I know it seems like I watch a lot of movies and therefore write a lot of these entries, but I actually watch more, I just don’t have time to blog them all. Yeah, I’m surprised I’m married too.
The plot: The small Missouri town of Blaine is celebrating it’s sesquicentennial. (I just wanna point out that I’m really surprised I spelled sesquicentennial right without spell check. Go me!) In addition to the usual parades and what not the Blaine community theater will be performing a production of Red, White & Blaine, an original musical written by local high school drama teacher Corky St. Claire, (Christopher Guest.) who appears to be flamboyantly gay though he maintains he has a wife. The cast is created through open auditions, which includes travel agents Ron and Sheila Albertson (Fred Willard and Catherine O’Hara, respectively) local dentist Dr. Alan Pearl (Eugene Levy) and Dairy Queen employee Libby Mae Brown. (Parker Posey) A couple of other actors are hand picked from the townspeople by Corky based on his specific artistic visions. After assembling his cast Corky begins rehearsals, and sends out requests to his old theater connections in New York, hoping to get a write up. One of them, Mort Guffman, agrees to view the show, Corky is elated and quickly realizes that his show will need a larger budget than he was originally granted. He petitions the city council for $100,000, which is denied as the whole civic budget is a mere $15,000 for the entire year. Corky quits the show in frustration, and his musical director Lloyd Miller is given directorial duties. The cast rebels and along with the city council members convince Corky to return. On the night of the show, a seat is reserved for Guffman, and Corky is forced to step into one of the roles due to a cast member backing out at the last minute. Hilarity ensues.
Like many people I first saw Christopher Guest in This is Spinal Tap, which was a film in a similar style to Waiting for Guffman. Both movies, along with Guest’s later films Best in Show and A Mighty Wind, feature a strong cast of character actors and improvised dialogue. I love this style of movie, though I will say I enjoyed Spinal Tap, Best in Show and A Mighty Wind more. This is only Guest’s second directorial effort, so this can be forgiven. I don’t want to make it sound like this is a bad movie, it’s not, it’s just less polished than his later works, as you might expect.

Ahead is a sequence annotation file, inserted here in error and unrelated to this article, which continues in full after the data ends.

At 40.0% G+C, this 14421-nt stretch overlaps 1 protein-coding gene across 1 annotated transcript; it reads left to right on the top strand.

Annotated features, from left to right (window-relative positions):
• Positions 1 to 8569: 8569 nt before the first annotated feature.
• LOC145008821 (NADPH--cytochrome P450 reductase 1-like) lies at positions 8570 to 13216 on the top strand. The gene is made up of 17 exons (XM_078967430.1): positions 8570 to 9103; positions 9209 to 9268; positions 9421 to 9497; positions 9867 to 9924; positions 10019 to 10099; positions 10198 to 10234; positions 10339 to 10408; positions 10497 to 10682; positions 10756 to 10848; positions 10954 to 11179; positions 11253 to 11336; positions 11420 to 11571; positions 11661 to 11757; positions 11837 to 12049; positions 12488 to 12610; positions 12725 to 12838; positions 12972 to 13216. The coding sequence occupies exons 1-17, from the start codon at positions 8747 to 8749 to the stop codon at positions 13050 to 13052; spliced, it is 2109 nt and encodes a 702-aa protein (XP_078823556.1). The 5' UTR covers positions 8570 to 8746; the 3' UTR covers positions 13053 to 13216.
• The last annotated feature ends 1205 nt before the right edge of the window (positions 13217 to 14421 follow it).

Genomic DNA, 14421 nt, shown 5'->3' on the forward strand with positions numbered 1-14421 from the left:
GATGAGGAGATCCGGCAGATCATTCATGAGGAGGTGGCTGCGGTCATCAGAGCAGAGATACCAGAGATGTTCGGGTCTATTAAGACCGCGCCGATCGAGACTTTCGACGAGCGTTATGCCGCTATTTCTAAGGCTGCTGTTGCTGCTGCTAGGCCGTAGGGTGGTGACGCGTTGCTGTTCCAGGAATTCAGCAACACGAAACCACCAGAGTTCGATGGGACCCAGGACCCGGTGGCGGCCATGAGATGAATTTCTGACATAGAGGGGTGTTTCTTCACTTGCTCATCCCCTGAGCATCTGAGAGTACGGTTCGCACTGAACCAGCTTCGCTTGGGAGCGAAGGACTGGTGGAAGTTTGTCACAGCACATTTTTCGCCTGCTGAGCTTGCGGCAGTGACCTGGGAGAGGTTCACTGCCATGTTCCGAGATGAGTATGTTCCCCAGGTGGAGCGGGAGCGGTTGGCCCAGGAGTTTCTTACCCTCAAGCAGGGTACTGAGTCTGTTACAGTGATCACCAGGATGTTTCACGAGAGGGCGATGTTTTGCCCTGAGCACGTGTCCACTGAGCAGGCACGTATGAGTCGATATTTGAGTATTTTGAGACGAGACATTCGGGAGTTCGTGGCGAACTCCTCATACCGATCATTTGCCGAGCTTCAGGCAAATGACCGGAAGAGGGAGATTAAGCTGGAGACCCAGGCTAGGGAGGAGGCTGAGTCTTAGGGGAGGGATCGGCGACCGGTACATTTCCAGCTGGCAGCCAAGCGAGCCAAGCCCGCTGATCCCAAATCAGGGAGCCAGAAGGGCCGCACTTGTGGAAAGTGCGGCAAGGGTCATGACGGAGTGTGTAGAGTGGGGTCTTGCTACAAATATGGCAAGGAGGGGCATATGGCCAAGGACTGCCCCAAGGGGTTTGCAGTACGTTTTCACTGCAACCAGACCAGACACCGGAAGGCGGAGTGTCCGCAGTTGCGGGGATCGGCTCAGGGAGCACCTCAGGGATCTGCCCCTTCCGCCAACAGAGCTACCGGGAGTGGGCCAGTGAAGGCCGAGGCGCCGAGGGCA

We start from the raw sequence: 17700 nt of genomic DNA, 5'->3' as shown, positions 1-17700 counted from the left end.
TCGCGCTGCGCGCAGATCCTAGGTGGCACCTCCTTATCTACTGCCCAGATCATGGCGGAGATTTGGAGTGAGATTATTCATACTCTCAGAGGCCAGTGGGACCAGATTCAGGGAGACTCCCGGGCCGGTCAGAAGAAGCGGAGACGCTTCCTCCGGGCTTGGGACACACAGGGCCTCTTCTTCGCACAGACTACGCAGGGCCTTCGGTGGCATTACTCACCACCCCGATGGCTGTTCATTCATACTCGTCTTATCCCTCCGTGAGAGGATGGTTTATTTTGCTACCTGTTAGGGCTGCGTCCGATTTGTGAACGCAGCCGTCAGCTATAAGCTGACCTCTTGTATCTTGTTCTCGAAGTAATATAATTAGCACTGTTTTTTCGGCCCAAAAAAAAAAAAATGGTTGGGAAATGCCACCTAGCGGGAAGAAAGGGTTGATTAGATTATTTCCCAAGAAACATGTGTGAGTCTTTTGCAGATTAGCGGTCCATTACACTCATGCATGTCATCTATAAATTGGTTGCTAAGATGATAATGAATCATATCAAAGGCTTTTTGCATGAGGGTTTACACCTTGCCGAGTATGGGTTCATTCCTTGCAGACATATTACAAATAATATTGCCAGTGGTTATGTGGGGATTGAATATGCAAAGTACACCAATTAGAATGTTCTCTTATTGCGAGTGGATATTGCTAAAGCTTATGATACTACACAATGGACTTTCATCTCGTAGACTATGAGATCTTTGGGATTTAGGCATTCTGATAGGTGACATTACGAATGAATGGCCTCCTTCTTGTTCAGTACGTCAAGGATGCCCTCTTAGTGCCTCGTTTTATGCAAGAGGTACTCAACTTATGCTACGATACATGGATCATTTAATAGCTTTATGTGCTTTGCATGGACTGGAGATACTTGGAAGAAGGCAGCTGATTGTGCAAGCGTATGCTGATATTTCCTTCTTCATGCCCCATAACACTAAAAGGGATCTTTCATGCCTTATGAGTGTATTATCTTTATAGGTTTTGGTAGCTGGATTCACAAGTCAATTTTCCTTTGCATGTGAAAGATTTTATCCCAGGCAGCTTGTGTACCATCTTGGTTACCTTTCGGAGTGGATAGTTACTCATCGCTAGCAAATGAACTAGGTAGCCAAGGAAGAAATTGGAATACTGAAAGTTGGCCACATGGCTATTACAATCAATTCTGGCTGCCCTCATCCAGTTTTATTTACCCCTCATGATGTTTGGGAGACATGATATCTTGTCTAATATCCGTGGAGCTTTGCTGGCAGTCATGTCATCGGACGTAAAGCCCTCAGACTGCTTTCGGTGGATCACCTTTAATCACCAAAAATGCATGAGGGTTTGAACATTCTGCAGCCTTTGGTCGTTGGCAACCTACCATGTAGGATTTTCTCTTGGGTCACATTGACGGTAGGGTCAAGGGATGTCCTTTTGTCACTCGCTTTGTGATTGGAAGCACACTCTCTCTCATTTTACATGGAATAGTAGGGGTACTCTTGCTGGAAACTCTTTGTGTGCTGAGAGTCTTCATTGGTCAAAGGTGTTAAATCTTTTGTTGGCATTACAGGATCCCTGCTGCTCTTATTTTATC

I fucking love Eugene Levy and Fred Willard. Therefore, any time either one of them is on screen is pure magic. (Speaking of Fred Willard, you should check out his appearance on The Nerdist podcast here.) Catherine O’Hara comes in as a close second for Teh Awesome, with Parker Posey taking the bronze in this event.
Something I mentioned to Porter (who was watching the movie with me) was that while this movie flirts with putting hapless folks into uncomfortable situations, it never goes into Meet the Parents territory. For me, Meet the Parents is the perfect example of the current school of “comedies” which seem to derive their humor solely from putting people into situations that are so awkward or embarrassing that you are surprised they don’t commit suicide. I HATE movies like that, presumably because I cannot help but feel the discomfort or embarrassment of the character on screen, and no part of that is fun for me. This movie simply puts eccentric characters, who are completely oblivious of their eccentricities, in front of the camera and lets them be themselves. I dig it.
The play, which we watch at the end of the film, is surprisingly competent. I found myself rather impressed. It’s not good by any means, but it wasn’t the trainwreck I thought it would be. Meh, check it out for yourself.
Check out the trailer here.Tweet